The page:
Israeli startups are typically built from day one to target the global market, and predominantly the US. It’s impossible to build a decent size business targeting the local market since Israel has a small population and is surrounded by dissimilar and mainly hostile neighboring countries.
However, in the very early stages of a startup Israeli founders often target the local market. First, most of the founders’ network will naturally be Israeli making it easier to penetrate locally. Second, it’s common to get harsh, non-polished feedback from Israelis (if you are willing to take it) which can be helpful in the early days of designing a product. And most importantly, it’s more convenient and efficient to work locally instead of flying back and forth or working with different time zones.
Sometimes starting in this ‘friendly’ environment can significantly accelerate product launch. Furthermore, there is a huge benefit in having the first product launch with a supporting Israeli customer. It is a low-risk, convenient way to fix all the early bugs before launching the product with ‘real’ US customers.
However, starting with the Israeli market might be risky. Startups which sell to businesses can spend too much time working with local customers instead of quickly going after their target market abroad. Also, the feedback you get from an Israeli customer will not always be relevant for your future US-based customers. Even your largest Israeli customer will typically be considered small or mid-size in the US, so the needs are often quite different.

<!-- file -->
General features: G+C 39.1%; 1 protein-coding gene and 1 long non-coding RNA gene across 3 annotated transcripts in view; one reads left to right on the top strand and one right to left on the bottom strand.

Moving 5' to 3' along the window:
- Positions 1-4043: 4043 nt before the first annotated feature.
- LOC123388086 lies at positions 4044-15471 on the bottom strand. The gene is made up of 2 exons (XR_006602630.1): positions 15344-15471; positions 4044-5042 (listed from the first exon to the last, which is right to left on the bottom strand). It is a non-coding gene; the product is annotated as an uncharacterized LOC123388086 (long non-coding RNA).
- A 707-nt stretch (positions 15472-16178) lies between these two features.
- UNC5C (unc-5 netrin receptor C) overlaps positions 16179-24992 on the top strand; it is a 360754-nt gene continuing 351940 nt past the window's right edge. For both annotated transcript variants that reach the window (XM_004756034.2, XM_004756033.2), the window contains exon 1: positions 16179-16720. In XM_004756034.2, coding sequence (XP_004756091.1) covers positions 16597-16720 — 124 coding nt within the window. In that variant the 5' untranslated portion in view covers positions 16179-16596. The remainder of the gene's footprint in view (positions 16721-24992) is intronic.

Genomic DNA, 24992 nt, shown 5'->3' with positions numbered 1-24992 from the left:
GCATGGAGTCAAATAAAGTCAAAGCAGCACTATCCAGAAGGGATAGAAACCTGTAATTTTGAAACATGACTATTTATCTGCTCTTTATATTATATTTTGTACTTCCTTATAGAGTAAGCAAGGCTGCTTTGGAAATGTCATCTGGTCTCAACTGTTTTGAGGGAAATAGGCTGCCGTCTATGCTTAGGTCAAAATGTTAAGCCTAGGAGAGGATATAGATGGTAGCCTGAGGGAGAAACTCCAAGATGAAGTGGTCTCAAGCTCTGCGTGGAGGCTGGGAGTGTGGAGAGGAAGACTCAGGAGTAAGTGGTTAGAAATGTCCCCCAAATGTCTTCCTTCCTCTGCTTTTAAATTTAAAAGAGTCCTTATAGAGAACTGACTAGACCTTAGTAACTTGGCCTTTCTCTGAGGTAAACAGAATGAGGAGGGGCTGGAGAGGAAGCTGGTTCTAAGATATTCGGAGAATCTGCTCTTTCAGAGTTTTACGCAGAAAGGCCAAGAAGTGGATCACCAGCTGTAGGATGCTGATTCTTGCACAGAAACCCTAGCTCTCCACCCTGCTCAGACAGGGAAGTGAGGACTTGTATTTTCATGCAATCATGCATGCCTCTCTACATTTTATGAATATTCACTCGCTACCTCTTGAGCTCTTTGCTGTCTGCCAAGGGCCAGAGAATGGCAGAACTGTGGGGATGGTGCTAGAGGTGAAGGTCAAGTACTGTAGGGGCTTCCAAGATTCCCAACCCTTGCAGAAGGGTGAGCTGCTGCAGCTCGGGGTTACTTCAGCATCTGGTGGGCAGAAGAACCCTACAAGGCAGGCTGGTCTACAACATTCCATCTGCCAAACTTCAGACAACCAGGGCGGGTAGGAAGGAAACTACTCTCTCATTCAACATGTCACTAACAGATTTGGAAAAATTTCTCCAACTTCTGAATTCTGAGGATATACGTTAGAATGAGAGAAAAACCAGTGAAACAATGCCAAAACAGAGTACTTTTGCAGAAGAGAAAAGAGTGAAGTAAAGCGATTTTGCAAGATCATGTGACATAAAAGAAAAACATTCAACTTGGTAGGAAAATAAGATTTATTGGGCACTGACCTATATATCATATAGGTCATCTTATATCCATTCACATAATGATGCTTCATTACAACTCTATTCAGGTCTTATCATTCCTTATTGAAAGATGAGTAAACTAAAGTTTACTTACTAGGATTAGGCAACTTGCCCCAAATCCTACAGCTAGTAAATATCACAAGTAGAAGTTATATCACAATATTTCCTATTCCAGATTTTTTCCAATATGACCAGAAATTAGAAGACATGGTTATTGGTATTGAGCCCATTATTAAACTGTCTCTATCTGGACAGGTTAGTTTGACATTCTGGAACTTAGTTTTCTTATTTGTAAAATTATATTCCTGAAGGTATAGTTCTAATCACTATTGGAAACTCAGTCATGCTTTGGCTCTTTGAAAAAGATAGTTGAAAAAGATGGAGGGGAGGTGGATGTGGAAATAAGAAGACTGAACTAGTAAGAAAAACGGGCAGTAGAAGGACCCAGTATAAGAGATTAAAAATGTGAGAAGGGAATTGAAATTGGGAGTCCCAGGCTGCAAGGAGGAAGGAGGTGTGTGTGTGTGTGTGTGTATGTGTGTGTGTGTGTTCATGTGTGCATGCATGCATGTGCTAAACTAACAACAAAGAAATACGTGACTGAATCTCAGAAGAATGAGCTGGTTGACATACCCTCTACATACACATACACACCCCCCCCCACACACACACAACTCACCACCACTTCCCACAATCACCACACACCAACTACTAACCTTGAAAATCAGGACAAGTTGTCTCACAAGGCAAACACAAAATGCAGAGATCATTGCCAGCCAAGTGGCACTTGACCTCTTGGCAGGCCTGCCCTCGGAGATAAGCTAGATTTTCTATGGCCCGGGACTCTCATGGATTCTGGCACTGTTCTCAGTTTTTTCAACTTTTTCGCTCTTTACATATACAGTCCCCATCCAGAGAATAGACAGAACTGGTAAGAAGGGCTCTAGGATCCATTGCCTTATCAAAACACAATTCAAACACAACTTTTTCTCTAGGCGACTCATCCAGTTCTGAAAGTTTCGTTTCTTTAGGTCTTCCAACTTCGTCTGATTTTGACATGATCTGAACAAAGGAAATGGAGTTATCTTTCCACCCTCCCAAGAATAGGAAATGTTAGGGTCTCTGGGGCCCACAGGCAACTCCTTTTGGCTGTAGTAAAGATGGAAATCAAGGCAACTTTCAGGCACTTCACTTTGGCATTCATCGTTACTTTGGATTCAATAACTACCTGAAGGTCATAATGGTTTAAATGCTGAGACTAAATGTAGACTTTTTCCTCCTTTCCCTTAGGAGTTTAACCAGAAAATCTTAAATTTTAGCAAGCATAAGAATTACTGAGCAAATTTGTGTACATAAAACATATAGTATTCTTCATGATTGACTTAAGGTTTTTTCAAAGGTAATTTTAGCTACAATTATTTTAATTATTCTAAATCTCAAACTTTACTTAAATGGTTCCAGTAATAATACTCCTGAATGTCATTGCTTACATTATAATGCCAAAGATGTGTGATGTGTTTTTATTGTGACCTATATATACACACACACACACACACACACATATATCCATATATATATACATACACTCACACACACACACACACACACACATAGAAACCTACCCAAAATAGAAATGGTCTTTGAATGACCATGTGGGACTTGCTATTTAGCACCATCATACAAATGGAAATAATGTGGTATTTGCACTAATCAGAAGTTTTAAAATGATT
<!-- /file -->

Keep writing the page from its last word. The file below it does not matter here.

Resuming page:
This gets even worse for startups who target consumers (B2C). Israel is a graveyard for consumer startups that planned to first win over the local market and only later target the US. The rational for these startups is mostly the same- it is easier to quickly test the product and get traction locally before spending a lot of time and money on penetrating globally. While it makes sense in theory, it rarely works this way.
First, there are many subtle differences in consumer behavior between Israel and the US. These small variances will make all the difference between a great product and a mediocre one. Second, getting scale in Israel often requires a lot of customization which will not be relevant later- this includes localization and translation to Hebrew, supporting local credit cards and payment methods, building a local support team in Hebrew etc. Furthermore, getting marketing right in Israel is different so you will have to start from scratch once you enter the US market. Finally, and perhaps most importantly, even if you achieve good traction in Israel, it will be difficult to raise the next financing round. I have seen many Israeli startups use their seed round to demonstrate traction in Israel and then hit a wall when they try to raise the series A. Investors rightfully discount the Israeli traction and fear that the company will not be able to achieve the same results in their ‘real’ target market. Therefore, they ask to see signs of success in the US before investing and by then it’s often too late as the company has already burned through most of the seed money.
The only example I can think of where an Israeli consumer startup first succeeded in Israel and only later in the US is Waze. Waze managed to build a large community in Israel to showcase the model before targeting other countries. But even in this case, the company had incredibly good timing and benefited from the tough fight over maps between Apple and Google which boosted the penetration into the US.
So when you first launch in Israel, you need to define clear objectives and timelines. Otherwise, this shortcut might end up costing a lot.